The Legacy of a Wedding Dress

My wedding dress has been sitting in my closet, uncleaned, for over seven years. I wanted to pass it on to my daughters in some way. My oldest is almost as tall as me at seven years old — so it’s not likely that she would fit into my wedding dress when she’s older.

In the beginning of the year, I realized that Mya would be having her First Communion in May or June and it was a perfect opportunity to give my wedding dress a new legacy. But before I cut into it I had to have one last hurrah:

(Yes, it still fit! And it was LOOSE! Yay!)


I did a lot of searching for patterns that would work with my dress. Luckily, the A-line shape lent itself for several designs. I settled on a pattern from McCall’s #M6238. It was simple enough – although my dress had many more layers than what the pattern called for.

I started by making a muslin dress with the pattern using basting stitches to keep it together. I placed the skirt on top of my wedding dress to see if it needed to be modified, which it did. I had to narrow the skirt a little. Once sewn, it fit Mya perfectly. The next step was to cut up my wedding dress.

Before it went under the knife.
Beading Detail

It took a strong stomach to do it.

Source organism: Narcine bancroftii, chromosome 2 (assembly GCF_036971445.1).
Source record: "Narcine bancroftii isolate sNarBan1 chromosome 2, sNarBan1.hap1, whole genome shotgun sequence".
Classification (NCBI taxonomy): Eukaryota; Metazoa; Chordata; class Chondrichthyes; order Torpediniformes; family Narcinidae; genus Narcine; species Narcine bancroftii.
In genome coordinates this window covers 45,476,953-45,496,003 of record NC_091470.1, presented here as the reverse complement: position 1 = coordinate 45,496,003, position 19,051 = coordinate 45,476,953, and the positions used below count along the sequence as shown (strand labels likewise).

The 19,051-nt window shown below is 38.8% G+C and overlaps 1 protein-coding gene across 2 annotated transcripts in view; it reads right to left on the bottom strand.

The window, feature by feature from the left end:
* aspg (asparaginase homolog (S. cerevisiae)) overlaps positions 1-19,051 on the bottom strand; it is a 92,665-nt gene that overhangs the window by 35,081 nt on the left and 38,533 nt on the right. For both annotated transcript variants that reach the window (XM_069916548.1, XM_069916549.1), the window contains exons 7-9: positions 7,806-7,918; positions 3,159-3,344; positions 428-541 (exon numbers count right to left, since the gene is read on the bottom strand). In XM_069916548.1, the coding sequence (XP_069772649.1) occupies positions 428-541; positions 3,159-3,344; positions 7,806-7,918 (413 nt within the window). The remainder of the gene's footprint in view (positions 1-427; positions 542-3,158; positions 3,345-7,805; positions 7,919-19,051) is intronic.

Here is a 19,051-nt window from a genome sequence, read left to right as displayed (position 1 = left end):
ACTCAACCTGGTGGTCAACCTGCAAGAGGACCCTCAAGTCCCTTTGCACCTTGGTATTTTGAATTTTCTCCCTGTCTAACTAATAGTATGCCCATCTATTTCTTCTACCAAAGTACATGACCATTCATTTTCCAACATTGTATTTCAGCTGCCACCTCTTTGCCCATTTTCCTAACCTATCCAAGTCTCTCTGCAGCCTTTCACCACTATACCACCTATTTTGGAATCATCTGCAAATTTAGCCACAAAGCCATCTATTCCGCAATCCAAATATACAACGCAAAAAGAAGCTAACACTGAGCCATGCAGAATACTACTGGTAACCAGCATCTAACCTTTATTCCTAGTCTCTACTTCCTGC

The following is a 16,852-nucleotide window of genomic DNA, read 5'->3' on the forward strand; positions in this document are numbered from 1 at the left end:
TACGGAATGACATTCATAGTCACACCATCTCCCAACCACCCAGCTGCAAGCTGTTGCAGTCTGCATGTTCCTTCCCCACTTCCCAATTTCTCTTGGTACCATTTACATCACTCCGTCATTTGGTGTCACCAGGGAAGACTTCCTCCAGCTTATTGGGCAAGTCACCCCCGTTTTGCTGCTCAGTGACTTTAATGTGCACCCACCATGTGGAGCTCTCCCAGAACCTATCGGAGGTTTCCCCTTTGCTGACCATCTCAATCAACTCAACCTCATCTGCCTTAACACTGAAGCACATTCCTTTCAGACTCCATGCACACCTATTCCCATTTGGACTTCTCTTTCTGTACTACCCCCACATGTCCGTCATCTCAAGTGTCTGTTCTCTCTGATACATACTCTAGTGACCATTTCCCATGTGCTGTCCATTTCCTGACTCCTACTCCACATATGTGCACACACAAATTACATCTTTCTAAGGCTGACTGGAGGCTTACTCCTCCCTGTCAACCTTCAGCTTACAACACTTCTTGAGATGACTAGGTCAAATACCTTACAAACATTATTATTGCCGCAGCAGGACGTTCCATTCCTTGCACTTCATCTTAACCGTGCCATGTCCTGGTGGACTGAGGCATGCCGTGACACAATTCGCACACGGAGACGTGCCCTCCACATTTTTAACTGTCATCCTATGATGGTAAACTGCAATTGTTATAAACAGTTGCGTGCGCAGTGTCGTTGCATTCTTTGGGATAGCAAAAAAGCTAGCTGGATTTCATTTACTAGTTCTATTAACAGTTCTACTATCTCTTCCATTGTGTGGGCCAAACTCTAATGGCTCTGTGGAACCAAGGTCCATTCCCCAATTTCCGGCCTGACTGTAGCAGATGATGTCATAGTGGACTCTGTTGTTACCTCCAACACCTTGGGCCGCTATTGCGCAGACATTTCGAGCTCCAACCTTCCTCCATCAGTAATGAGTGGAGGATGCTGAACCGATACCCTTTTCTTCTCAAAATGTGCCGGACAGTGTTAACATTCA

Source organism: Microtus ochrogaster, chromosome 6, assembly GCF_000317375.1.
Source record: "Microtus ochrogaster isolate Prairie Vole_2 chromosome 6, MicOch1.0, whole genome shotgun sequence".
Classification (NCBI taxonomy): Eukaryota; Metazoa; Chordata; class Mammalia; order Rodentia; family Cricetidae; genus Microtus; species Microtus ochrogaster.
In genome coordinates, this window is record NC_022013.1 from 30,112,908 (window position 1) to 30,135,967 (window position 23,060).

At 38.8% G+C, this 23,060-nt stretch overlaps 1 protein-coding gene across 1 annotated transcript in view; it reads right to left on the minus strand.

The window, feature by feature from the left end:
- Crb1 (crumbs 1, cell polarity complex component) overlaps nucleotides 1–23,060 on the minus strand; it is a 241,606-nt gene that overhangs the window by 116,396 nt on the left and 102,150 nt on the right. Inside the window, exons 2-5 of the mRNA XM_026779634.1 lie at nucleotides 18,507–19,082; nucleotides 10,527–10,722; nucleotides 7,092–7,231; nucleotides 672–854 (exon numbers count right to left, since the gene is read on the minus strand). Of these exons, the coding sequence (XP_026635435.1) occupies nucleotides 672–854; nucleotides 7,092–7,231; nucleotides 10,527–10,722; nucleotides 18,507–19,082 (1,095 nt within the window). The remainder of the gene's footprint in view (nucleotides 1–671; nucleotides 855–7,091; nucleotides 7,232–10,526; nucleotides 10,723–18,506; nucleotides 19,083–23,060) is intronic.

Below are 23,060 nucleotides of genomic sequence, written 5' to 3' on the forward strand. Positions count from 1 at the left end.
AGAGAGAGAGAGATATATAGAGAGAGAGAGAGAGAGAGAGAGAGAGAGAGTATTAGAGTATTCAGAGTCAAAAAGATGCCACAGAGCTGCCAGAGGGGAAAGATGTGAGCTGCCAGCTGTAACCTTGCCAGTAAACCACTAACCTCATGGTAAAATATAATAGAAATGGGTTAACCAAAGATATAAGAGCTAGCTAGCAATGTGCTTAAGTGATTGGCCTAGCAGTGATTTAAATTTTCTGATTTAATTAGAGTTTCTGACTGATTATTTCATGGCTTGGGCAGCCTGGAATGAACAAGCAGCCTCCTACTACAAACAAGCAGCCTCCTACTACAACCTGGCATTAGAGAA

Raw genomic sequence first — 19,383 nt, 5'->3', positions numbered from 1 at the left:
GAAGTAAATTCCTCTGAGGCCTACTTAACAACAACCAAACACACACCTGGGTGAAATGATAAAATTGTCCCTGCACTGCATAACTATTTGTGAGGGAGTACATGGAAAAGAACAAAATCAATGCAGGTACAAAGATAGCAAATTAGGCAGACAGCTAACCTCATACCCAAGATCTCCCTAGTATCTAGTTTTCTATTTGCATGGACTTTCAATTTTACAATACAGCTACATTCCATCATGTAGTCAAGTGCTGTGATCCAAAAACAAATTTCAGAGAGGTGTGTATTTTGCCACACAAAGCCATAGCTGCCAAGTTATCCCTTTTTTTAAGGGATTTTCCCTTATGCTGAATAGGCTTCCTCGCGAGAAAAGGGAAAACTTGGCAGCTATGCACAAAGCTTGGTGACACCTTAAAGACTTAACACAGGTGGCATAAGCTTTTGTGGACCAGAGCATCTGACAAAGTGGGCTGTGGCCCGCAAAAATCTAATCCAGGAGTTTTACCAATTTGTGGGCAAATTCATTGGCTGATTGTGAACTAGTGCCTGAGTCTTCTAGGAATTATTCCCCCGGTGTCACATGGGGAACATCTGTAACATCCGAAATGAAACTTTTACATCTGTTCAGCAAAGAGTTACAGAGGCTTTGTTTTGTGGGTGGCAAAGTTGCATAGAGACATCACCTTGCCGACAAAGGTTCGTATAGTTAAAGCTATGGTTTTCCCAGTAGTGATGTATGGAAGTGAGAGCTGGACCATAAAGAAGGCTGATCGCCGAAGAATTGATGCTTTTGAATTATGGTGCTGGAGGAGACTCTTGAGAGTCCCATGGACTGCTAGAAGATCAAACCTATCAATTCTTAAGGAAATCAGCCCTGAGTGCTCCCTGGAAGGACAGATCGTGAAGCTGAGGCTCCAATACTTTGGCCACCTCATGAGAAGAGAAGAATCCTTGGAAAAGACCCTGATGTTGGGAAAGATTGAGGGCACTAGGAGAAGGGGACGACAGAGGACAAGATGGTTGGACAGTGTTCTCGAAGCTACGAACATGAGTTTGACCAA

But layer-by-layer…

I did it:

I ripped at the seams and cut around beads where they would logically split.

My dress was pretty dirty. It rained on my wedding day and I was dragging the bottom around puddles. I needed to clean it before I sewed, so I threw the layers in two separate delicates bags and ran it through the wash in with Oxyclean. It worked! No need to go to the dry cleaners!

All Lots of beads.[/caption]

I’ll spare you the details of sewing it together. I will say that I purposely didn’t follow instructions. I had four layers of tulle, two layers of organza along with the satin and lining. It’s a different process since you have to baste the layers together before sewing the whole skirt to the bodice. I also didn’t like the way the pattern instructed how to do the lining. It left raw edges on the inside, which would be itchy when worn. If you have a kid, I’m sure you’ll understand what whiny-ness comes from that. So I modified it so that there are no exposed raw edges (I hand-sewed the lining on the inside to cover it).

When the dress was sewn together the final details were in the beads. I continued the beading pattern just slightly above the waistline – by hand and eyeball. It took FOR-EV-ER. I didn’t want to go all the way up the bodice otherwise it would be itchy on the arms (see a pattern here?).

In the end, I was pretty happy with it. So was Mya. Now my dress can live on. Maybe Solana will fit into this when it’s her turn for her First Communion. If not, I still have a train for this dress that I haven’t even cut into. That’s A LOT of fabric.

6 thoughts on “The Legacy of a Wedding Dress

  1. OMGoodness! What a fantastic job you did! It turned out beautifully (as I figured it would!). I bet it did take a strong stomach to make even the first cut into your dress! I would do the same with mine as I know my wedding dress would likely be a mini-skirt on S. Down the line, who knows? You could make a couple of baptismal gowns for your grandchildren!

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